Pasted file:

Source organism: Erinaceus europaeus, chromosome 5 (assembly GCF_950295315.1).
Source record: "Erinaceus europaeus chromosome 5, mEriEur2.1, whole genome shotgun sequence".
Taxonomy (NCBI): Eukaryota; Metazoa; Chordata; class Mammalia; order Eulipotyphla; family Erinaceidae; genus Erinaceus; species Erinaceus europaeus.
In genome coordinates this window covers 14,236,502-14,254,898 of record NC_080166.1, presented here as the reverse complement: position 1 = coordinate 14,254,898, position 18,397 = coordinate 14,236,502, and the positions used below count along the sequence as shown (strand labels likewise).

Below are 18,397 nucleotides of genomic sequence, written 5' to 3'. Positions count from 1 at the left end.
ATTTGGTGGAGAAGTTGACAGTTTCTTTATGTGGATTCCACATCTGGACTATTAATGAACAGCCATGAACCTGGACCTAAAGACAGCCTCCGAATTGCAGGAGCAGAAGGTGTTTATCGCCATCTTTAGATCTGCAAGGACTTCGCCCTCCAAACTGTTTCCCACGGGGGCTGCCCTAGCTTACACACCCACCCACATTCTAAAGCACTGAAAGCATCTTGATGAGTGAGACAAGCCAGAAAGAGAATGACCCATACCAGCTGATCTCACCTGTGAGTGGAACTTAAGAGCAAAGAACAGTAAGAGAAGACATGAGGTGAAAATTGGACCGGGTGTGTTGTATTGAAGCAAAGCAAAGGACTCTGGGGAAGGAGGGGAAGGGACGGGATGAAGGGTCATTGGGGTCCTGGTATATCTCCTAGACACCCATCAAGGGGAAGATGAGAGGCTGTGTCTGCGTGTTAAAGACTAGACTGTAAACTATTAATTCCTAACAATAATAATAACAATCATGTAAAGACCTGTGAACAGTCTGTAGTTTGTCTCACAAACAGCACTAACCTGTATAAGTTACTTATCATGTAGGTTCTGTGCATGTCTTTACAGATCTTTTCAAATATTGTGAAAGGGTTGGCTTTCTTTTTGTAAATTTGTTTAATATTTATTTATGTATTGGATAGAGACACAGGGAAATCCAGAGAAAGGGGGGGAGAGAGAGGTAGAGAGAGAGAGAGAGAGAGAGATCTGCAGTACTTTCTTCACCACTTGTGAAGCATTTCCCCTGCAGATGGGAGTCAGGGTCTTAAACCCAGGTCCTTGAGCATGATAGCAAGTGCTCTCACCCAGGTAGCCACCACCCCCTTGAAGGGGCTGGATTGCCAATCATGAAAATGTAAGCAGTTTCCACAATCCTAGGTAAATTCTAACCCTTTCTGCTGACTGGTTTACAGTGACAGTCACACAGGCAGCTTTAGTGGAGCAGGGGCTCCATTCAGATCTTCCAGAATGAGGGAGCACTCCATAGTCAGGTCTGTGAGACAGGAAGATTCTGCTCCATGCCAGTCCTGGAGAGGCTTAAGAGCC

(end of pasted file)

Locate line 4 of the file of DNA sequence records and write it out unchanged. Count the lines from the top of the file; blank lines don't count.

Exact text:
In genome coordinates this window covers 14,236,502-14,254,898 of record NC_080166.1, presented here as the reverse complement: position 1 = coordinate 14,254,898, position 18,397 = coordinate 14,236,502, and the positions used below count along the sequence as shown (strand labels likewise).